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J. Robert Oppenheimer and the Atomic Age

Evening Lecture/Seminar

Tuesday, February 20, 2024 - 6:45 p.m. to 8:15 p.m. ET
Code: 1J0337
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Oppenheimer in 1942 with Leslie Groves, military head of the Manhattan Project

More people than ever know about J. Robert Oppenheimer, one of the most famous names of the 1940s and ‘50s, after the recent highly successful film bearing his name. But there was much more to the man and that era in American life than the film depicted.

Historian and biographer Allen Pietrobon jumps back to the dawn of the Atomic Age to explore the Manhattan Project and the personalities behind it. He explores the realities of wartime life in the United States and the state of science in the first half of the 20th century. Then he goes deeply into the life and times of Oppenheimer and the world-changing weapon he helped build.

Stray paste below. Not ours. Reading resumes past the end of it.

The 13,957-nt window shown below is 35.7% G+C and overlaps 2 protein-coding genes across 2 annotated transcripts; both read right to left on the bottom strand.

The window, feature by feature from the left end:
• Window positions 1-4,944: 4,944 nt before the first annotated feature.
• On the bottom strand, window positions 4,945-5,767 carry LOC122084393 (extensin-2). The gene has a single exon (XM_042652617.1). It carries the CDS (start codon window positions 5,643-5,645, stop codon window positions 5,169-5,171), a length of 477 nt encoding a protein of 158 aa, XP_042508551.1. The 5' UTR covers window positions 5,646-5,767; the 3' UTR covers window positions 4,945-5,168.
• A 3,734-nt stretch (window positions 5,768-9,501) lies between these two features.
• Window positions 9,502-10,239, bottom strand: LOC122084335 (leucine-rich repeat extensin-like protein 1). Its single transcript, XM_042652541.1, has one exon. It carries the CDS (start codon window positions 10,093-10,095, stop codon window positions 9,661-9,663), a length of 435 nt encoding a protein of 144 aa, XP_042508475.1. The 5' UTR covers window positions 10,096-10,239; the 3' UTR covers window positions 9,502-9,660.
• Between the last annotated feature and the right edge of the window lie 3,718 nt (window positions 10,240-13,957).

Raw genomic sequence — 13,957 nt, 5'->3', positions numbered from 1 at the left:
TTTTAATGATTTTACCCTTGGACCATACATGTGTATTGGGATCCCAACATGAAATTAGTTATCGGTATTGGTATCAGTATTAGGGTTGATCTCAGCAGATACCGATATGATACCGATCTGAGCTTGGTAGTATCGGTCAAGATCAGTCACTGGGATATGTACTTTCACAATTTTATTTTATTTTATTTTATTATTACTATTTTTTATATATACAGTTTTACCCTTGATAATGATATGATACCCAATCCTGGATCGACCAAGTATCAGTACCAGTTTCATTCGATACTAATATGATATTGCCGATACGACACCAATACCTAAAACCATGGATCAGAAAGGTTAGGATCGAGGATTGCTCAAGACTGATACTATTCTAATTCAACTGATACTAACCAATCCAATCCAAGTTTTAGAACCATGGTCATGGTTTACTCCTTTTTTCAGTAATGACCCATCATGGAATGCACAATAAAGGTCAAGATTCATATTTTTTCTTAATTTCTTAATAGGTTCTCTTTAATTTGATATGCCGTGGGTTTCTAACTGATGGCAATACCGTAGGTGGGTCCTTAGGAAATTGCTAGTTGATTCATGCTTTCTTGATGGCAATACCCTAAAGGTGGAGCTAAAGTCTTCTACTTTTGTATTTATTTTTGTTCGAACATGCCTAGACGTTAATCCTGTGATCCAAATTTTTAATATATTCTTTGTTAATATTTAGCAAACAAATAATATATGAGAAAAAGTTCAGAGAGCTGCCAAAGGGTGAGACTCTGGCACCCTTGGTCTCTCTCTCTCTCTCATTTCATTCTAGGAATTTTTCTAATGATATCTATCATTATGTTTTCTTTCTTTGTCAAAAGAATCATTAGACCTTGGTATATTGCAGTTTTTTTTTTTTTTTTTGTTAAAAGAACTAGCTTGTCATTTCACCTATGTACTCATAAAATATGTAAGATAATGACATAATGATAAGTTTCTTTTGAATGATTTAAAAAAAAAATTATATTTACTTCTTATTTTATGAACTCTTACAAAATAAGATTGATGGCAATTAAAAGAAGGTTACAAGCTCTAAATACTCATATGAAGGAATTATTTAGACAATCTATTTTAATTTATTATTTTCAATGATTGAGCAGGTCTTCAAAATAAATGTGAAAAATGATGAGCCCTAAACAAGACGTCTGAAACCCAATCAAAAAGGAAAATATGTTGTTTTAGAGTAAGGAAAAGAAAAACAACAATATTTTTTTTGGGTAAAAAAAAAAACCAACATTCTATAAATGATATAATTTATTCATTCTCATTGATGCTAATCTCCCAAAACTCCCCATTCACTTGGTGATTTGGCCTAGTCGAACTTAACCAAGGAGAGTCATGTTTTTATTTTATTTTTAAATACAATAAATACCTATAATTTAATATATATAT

Weaving fascinating stories of what it was like to work at Los Alamos and the challenges the scientists encountered as they raced to get a bomb before Hitler’s Germany did (or so they thought), Pietrobon explores what made Oppenheimer famous. But not all Americans or even everyone who worked with him celebrated him or the devastating weapon he and his colleagues created. Pietrobon also discusses critics of the Manhattan Project and its dark side.

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